Since the observations are based on likelihood, a metric which aggressively decays at the beginning of NMT training, we use an NMT warmup period to exclude this period from RL training. Otherwise, the initial observations would be unlike any that occur later.

Reward Engineering

The reward is a function of the log-likelihood of the development set of interest. This implies that the reward naturally decays over time as NMT training proceeds. A sub-optimal action by the agent may hence receive a larger reward simply by being executed at the beginning of training. To combat this, our reward function measures the delta improvement with respect to the average reward received in the recent past.

Figure 2: Linearly-decaying -greedy exploration.

Our RL agent must balance exploration (choosing an action at random) versus exploitation (choosing the action that maximizes the Q-function). We use a linearly-decaying -greedy exploration strategy (Figure 2

). This strategy has three phases: (1) The warmup period where we always explore; (2) the decay period where the probability of exploration decreases and exploitation increases; (3) the floor where we always exploit. Since we do not want to exploit an uninformed Q-function, the duration of exploration needs to be set carefully. In our experiments, we found that longer decays were useful and the best performance was achieved when the decay was set to about 50% of the expected NMT training steps.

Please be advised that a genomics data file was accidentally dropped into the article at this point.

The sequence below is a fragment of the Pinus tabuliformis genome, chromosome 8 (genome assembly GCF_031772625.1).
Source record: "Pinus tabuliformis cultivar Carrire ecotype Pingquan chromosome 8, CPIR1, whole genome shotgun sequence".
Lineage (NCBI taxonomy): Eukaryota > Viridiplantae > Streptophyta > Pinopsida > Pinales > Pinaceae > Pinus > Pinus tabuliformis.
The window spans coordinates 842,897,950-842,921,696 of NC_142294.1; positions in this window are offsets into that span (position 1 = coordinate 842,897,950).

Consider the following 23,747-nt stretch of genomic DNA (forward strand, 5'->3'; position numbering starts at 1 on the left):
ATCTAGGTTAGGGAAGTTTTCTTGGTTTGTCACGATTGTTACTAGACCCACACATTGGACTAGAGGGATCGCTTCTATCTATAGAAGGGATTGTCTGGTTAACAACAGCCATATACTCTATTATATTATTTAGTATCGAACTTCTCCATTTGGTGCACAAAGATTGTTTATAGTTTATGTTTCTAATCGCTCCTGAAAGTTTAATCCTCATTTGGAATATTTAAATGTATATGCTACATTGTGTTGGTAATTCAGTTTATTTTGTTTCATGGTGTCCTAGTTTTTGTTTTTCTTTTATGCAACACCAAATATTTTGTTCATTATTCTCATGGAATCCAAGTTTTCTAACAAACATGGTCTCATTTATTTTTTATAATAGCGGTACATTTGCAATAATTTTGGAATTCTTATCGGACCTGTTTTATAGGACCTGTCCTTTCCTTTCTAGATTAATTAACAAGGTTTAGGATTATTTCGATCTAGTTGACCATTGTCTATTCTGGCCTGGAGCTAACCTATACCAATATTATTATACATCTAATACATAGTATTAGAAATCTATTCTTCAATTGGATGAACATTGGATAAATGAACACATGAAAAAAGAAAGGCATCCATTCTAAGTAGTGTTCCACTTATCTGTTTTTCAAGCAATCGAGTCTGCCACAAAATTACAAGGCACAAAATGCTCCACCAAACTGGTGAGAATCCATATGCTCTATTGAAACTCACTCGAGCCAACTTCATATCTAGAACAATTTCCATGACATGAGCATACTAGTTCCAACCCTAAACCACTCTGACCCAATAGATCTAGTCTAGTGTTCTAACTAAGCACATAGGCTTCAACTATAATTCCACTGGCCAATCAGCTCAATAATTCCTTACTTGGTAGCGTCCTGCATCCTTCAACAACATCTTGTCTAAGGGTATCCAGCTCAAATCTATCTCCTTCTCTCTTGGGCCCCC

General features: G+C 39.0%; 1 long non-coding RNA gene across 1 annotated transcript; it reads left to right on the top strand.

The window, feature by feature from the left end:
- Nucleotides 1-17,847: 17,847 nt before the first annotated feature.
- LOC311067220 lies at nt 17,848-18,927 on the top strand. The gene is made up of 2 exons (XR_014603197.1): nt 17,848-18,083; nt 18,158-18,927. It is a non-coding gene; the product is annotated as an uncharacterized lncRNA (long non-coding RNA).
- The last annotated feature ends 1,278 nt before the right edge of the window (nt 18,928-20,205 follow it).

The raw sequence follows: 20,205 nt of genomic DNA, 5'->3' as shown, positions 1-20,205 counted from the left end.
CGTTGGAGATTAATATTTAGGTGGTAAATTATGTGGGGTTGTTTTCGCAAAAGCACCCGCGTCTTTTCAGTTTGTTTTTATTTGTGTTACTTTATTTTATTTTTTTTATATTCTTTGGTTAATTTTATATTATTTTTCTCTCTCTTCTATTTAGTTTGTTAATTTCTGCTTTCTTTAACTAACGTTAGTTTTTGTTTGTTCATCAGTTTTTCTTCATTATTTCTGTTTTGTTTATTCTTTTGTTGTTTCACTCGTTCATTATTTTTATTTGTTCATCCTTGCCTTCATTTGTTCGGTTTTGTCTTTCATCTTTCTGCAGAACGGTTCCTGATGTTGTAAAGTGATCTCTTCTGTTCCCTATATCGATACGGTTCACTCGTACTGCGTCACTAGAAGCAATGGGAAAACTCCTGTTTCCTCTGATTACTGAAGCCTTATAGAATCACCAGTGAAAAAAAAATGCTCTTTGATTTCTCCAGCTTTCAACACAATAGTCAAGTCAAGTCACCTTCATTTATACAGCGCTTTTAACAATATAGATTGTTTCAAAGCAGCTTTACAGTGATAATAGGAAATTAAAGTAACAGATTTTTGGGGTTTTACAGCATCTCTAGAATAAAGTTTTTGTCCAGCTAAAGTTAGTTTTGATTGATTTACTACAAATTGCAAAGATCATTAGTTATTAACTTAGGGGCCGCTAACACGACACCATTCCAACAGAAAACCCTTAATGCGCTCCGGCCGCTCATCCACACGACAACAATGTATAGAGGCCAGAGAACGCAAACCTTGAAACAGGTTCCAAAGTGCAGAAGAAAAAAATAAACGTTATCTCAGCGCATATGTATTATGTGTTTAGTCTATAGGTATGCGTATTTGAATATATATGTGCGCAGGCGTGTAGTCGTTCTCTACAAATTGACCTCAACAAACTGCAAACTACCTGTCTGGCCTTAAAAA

4 Experiment Setup

Our NMT model222Implemented with Lingvo Shen et al (2018). is similar to RNMT+ Chen et al. (2018), but with four layers in both encoder and decoder. Rewards (dev-set likelihood) arrive asynchronously about every 10 training steps.

We use the DQN agent implementation in, which includes an experience replay buffer to remove temporal correlations from the observations, among other DQN best practices. Due to the sparse and asynchronous nature of our rewards, we store observation, action transitions in a temporary buffer until a new reward arrives. At this point, transitions are moved from the temporary buffer to the DQN agent’s replay buffer. The RL agent is trained after each NMT training step by sampling an RL mini-batch from the replay buffer. Our RL hyper-parameter settings are listed in the appendix.